My husband so cherishes every moment spent at Soldier’s Heart Ranch, which we quickly dubbed our little paradise in the making.  Soon, his mind began to realize what release he found in being home, working on the house and barn, working with the horses, or just loafing on the 1100 square feet of wrap-around porch I added.  Much of the success of my husband’s life is found in his ability to completely focus on everything he puts his hand to, and today the ranch is a reflection of that.

The human mind can do that.  It can also rehearse the horrors of war, even when a man or woman struggles to prevent that from happening.  My husband has always had a heart for his Soldiers who encounter problems with PTSD, the name for the biological condition that develops for some serving in war zones.  As he enjoyed using all the new tools he bought at Wal-Mart, and worked to make our property our home, he began to realize what release from the thoughts of work and soldiering he found, and what complete peace he experienced.  That was when the idea for our 501-C began.  The idea of sharing with members of the military a place to stand down, rest, and refresh from the work required from those serving along with their families began to take shape along with the rose bushes from Wal-Mart.  

 Planting and growing things was for me the best of all the good things at Soldiers Heart, because I love all forms of self-expression.  Gardening is something that renews me.  I was soon going to need things that renewed me.  

My husband deployed for Afghanistan, and the original year he was to be gone turned into eighteen months, then two years.  Life got a little harder, and as time went on harder still.  Every week I made trips to Wal-Mart, and Texas Wal-Mart people being who they are, soon I was sharing with them that my husband was “gone to war.”  They responded the way Wal-Mart people do, with words of encouragement, and by asking me each time they saw me how I was doing.  Each responce was a genuine expression of care.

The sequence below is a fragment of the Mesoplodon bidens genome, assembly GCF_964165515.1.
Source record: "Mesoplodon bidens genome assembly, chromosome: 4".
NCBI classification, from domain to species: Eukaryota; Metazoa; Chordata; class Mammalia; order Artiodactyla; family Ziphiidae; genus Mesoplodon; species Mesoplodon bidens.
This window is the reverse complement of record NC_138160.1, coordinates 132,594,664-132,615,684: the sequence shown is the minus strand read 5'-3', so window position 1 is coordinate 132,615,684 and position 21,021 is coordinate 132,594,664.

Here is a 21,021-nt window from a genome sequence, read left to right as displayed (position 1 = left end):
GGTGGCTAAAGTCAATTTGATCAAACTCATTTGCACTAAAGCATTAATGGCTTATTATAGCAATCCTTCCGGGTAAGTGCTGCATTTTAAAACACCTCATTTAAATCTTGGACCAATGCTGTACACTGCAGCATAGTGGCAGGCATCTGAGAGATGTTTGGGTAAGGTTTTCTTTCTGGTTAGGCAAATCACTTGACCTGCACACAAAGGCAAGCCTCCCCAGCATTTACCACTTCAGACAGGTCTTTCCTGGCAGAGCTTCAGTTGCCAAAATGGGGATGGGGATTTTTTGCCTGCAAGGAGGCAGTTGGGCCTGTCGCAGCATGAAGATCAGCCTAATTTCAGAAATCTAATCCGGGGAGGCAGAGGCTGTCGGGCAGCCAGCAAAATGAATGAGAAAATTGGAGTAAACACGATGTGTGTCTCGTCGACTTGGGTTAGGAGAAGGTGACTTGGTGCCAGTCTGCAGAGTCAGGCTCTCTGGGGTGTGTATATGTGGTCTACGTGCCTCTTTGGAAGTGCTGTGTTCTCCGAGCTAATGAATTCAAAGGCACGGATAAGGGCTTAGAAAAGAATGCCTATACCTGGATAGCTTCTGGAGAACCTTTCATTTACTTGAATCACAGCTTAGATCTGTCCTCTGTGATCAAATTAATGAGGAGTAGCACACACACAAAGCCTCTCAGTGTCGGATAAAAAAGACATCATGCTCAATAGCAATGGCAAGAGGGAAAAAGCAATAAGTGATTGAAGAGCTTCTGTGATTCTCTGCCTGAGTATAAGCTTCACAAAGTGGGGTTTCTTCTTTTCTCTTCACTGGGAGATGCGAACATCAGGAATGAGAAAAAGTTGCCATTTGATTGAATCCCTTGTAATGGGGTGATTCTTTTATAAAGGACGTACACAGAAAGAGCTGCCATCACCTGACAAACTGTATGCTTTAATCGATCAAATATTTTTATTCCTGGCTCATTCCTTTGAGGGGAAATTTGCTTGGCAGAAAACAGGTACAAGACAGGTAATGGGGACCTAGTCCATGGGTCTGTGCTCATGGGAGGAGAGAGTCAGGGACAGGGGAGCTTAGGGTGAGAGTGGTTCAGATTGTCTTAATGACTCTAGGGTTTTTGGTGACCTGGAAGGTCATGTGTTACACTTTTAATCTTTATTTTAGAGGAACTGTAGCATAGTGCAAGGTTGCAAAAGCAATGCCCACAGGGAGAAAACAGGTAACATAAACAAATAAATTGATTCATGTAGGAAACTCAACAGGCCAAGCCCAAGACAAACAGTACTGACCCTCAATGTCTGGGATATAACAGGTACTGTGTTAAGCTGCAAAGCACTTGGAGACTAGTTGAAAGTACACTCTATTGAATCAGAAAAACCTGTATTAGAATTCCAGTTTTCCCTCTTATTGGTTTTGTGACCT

Deployments, especially extended deployments, can become lonely and depressing for those holding down the fort.  That happened to me, and one day as the deployment stretched seemingly endlessly before me, I complained to God, asking why so much was required of me.  I moaned and groaned, cried, and wondered to Him how I would ever survive.  A series of events happened that afternoon which reminded how little I really was sacrificing, compared to the suffering that goes on in this world, but that is a whole other blog…  I repented for my weakness, asked the Lord to forgive me, and then God, being my Loving Father, sent me flowers to remind me just how much He loves me, and that He is always there.

Of course, you are thinking I am speaking metaphorically, I am not.
From the time we moved to Sealy, I frequented that garden center at the local Wal-Mart.  The people who worked there had come to know me quite well.  They knew when my husband was home on leave, because he came in with me, and as my special Wal-Mart friend said… “my face was different, smiling as it used to be.”  I had left my business card for the work we do with the military with the garden center, and Carla had taken note.  After my session with the Lord, I had gone outside to work in the yard, where I always went when I needed solace.  The fact that our fledgling efforts as a 501-C had many more of those we were serving, than support from any who were giving, so I was a little short on money to spend on anything to plant during that late summer.  I took the phone from the house and laid it on the porch in case my husband called from Afghanistan, where at that time he was serving.  Need I say it was the phone I had bought at Wal-mart?  It rang and I answered, it was the manager of the garden center, asking if I would like some plants that were no longer fresh enough to sell.  She said that she thought that with some tender loving care they could be revived, and she knew of our 501-C status, and the work we were doing.  She went on to say if I could pick them up, they were mine.  When I went to pick them up they completely filled the back of my truck, and my heart.  I lovingly planted my flowers from God, and several times since I have received a similar call from her, each time on a day when my heart was faint, and I have been petitioning heaven for strength to do what is mine to do.  To remind me  once again he loves me and will see me through this, God just calls Wal-Mart.